I am a single mom and my son is 30 and living at home. He does not pay rent. He has a bad case of social anxiety and lack of motivation. Unfortunatly his dad was a narcissist and emotionally abusive and probably contributed to his lack of motivation and self esteem. He recently got laid off from his job (that I helped him to find) although from no fault of his own, and since this COVID19 pandemic is having a hard time finding a new job. He spends a good amount of time on video games/youtube. I feel like he can't continue doing minimal with his life like this.

What are some steps to help him? Start charging him rent? Kick him out of the house? Talking to him or make him go to therapy? He does have money saved up but we live in a high cost area.

  • What's the end goal here? You say you want to help him, but that's very broad. Do you want him to get another job and move out? Just become a more independent person? Spend more time on self-improvement rather than entertainment?
    – Becuzz
    Apr 16, 2020 at 13:55
  • 2
    Fundamentally, your job is a parent is to get your kids to a point where they are capable of living independently. If he's 30 and unable to do this that's something you need to decide if you still want to take ownership of. Either you continue to help him live independently, or not.
    – Cdn_Dev
    Apr 16, 2020 at 15:16
  • Do you think he'd pay rent if you asked him to? Would you be willing to involve the police to have him forcibly removed if not? Given the pandemic, are you legally allowed to kick him out right now? Are you willing to kick him out even if it means he'd be homeless, even temporarily? There's no right or wrong answers, just trying to get a feel for what you're willing to do.
    – Kat
    Apr 17, 2020 at 19:57
  • What do you think he should be doing during this Global Pandemic? Do you seriously expect him to get a new job? And with social distancing being the new normal, his social anxiety might need to be reclassified as a feature.. as opposed to a flaw. What he should do.. is not just a function of his gender and his age. If he needs your support, give it to him. That's what family is for. And in this time, we all need as much support as we can find.
    – JJones-Jr.
    May 2, 2020 at 18:29

3 Answers 3


Failure to launch is a crisis of agency. He needs to feel that he is in control of his life through his own action. Maybe reverse roles by giving him all household responsibilities, and then truly let go and focus elsewhere. Let him pay utilities, buy food, cook for you, and clean the house. You should be happy with the deal. Read “Green and Clean” by Stephen Covey.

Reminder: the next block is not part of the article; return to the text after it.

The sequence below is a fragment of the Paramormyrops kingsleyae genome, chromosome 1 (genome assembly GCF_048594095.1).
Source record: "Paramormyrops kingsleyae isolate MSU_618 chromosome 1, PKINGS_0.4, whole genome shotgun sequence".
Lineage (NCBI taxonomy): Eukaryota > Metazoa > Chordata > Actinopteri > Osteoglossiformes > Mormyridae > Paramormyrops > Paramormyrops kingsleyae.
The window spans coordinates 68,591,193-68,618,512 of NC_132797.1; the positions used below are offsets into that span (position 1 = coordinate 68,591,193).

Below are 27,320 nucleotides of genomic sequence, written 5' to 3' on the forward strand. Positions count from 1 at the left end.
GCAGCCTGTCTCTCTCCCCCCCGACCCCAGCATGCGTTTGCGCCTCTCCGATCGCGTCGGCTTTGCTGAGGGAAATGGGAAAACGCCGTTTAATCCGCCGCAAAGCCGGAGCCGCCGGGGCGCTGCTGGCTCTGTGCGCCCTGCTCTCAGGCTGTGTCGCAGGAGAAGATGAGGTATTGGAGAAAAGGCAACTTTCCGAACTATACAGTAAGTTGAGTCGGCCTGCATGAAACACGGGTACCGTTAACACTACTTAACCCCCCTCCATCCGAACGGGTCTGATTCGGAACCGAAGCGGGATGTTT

The other possibility is that he’s doing something really important. I know several great entrepreneurs like this. Help him write a business plan and incorporate. Take equity and a director seat for rent. Have board meetings. Appoint an older adult he respects and have them join you. Write monthly investor emails on the progress.

What I’m saying is to take action to put him on the path to the type of person he wants to be. Nagging won’t help.


Don't force him anything - paying rent or leave the house, for example. That could end really bad. According to one great podcast I heard, "if you want to help somebody, ask them what they need". So making him paying rent (etc.) is good solution from your point of you, but I think there is underlying problem. His motivation. I've experienced it myself. The right motivation makes you do amazing things and fills you with energy. And the urge to leave the house should come mainly from himself.

It's a long journey, but independent one, where your input won't be required in the end. I think, correct me if I am wrong, that if he would be advancing in life you would be fine to have him with you. The two reasons people leave nest on their own:

  1. finding a buddy they want to have privacy with and potentially start family
  2. home environment isn't sufficient anymore